I’m a Nikon guy and have a lot invested in their set up. Canon and other manufacturers also produce some fantastic gear. Each manufacturer has its strengths and weaknesses in their products and likely every photographer will tell you the gear is just a tool to help you get the shots. It is the person behind that camera that has the skill and vision to capture what he or she wants. I’ve seen wonderful herp shots taken with point and shoot cameras. Despite what you see here I suggest you don’t become a gear head in the hopes your pictures will get better. Each piece of gear was deliberately purchased to overcome specific problems I’ve encountered in the field. Only intensive shooting, editing, and study will allow you to get better.
This past winter I had an offer to buy my D3 from a good friend. Unexpectedly I took him up on it and used the funds to get the D4. I hadn’t really planned on getting this body as the upgrades didn’t seem to warrant the costs – says someone who makes no money off of this hobby. But I must say that there is something subtly wonderful about the files that come from this body. It’s not just the bigger file size either. The images seem sharper or better or something. I can’t quite put my finger on it but when I examine birds shots I can’t help but think that something has improved – it couldn’t be me right? I haven’t noticed the slight dynamic range improvements that others have posted and I still find that Nikon meters tend to overexpose but these are minor issues. I am looking forward to pushing the new separation of the exposure compensation controls between body and flash. This will get tested soon.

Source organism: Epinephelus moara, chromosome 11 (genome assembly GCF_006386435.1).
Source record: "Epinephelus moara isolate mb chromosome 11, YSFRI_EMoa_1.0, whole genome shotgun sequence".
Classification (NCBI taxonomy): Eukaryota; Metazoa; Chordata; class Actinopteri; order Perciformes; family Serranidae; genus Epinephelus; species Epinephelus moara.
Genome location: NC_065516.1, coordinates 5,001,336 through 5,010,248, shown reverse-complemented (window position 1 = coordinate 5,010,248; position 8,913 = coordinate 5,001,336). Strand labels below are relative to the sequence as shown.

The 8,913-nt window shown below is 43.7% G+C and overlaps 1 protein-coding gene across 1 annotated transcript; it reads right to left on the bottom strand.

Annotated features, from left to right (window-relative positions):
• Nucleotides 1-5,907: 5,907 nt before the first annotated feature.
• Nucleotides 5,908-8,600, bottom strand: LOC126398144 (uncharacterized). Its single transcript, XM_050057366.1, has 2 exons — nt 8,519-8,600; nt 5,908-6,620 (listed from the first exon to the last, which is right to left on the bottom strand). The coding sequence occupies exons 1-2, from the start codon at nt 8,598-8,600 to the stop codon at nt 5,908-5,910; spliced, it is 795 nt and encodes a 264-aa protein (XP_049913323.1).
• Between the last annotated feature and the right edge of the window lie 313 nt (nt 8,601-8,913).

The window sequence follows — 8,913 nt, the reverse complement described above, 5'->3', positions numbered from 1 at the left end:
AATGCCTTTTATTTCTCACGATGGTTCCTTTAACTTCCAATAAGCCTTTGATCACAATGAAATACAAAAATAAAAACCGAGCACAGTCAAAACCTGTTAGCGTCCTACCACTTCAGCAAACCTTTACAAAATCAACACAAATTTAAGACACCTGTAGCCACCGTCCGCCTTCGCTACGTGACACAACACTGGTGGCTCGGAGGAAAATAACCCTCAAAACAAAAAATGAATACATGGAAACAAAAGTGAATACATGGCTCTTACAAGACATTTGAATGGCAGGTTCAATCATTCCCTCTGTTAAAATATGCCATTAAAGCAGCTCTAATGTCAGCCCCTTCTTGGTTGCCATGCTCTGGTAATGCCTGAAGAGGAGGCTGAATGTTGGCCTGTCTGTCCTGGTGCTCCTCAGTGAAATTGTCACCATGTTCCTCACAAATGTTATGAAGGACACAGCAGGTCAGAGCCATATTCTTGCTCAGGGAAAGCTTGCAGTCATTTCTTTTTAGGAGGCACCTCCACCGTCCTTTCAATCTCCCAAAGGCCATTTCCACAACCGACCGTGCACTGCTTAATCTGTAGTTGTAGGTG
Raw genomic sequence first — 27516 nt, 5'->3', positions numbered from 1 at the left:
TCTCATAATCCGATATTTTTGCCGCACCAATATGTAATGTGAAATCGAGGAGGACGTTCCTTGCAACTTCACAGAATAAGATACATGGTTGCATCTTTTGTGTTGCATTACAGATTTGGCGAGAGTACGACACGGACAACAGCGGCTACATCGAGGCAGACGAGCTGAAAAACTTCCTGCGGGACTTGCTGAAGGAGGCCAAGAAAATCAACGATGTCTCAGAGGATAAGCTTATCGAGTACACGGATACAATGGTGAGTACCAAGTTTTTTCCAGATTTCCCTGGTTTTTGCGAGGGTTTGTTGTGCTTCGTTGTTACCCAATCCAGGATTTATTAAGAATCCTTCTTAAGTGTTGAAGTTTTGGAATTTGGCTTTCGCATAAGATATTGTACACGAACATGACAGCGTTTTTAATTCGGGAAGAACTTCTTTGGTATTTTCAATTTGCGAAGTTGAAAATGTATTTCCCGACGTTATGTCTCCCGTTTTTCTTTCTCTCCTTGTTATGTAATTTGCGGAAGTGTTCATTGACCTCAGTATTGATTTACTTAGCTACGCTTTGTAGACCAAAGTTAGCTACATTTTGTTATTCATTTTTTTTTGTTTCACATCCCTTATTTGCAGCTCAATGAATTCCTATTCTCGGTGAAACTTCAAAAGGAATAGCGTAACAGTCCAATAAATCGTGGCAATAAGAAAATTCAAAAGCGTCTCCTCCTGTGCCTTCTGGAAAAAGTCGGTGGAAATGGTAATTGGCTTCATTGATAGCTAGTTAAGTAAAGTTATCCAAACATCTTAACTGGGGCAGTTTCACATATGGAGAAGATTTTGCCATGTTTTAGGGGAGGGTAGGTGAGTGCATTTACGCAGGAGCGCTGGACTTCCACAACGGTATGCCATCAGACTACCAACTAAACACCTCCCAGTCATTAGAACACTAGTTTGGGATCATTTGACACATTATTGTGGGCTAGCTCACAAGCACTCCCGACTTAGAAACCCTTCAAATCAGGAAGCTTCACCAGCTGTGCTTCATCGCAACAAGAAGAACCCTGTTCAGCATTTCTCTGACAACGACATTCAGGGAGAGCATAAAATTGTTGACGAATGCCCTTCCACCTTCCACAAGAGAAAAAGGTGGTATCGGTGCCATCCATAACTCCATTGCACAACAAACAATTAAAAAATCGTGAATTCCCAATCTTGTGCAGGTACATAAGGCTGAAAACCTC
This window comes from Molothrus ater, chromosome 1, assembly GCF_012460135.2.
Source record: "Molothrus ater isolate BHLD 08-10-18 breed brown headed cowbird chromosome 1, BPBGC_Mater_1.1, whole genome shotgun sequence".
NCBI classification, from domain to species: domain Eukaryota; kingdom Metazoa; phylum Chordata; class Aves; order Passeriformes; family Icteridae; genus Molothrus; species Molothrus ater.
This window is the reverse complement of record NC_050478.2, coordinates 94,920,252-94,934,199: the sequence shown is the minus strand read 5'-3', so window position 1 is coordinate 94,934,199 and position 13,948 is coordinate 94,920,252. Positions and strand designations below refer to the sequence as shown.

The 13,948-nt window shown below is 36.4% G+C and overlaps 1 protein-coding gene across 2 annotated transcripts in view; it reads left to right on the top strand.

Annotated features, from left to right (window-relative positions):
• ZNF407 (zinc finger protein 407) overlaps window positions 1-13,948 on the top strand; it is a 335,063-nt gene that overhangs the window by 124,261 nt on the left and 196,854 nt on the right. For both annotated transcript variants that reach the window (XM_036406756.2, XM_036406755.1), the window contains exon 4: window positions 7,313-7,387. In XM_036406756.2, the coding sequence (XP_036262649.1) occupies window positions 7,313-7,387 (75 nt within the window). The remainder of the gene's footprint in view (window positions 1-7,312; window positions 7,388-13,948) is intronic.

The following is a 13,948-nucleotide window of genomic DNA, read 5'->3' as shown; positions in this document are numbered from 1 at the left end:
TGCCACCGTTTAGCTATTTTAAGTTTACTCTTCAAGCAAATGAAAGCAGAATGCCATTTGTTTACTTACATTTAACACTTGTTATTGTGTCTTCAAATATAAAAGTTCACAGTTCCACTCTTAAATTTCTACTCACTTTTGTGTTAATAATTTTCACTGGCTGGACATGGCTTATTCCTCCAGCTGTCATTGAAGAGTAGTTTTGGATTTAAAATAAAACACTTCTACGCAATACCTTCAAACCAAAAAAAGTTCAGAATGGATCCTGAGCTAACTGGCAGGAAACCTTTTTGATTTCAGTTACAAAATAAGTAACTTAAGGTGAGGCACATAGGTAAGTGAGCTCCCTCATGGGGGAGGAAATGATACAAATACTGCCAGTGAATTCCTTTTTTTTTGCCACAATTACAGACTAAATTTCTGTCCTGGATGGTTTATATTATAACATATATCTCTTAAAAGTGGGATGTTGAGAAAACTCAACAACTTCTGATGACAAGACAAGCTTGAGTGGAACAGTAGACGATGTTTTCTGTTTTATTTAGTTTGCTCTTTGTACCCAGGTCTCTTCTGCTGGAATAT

I also embarked on a bird project last spring and summer. Little birds. Shy birds. So I added the 1.7x teleconverter to help out there. Now if I can only find a way to eliminate heat refraction (shimmer) I face on that project. And I added the Really Right Stuff ground pod. I am a firm believer that we should be shooting our subjects from their perspective and most of mine are way down low. The ground pod just makes it easier to get low. And lastly, for now I’m sure, I traded the old 80-200 for the newer version 70-200. I almost got (ordered then cancelled) Nikon’s tilt/shift lens. I figured it might help when shooting some of my building/cabin/hut scenes but more importantly I wanted to play with some macro/wildlife with it. Maybe next year.
Lastly, most photographers will tell you endless stories about their choice of bags. Most have closets stuffed with various incarnations. As do I. But lately I think I’ve finally found bags that I love and have me covered. I’ve been using Moose Peterson’s MP-1 photopack when travel space is a concern. I get lots of gear crammed in here and it fits even in the overhead space of commuter jets. I also love the ThinkTank line of products. I use their Airport International for more leisurely travel (when I’m not taking the 600mm), their Shapeshifter backpack, and their Retrospective shoulder bag. Between these 4 bags I think I finally have almost all my travel conditions covered.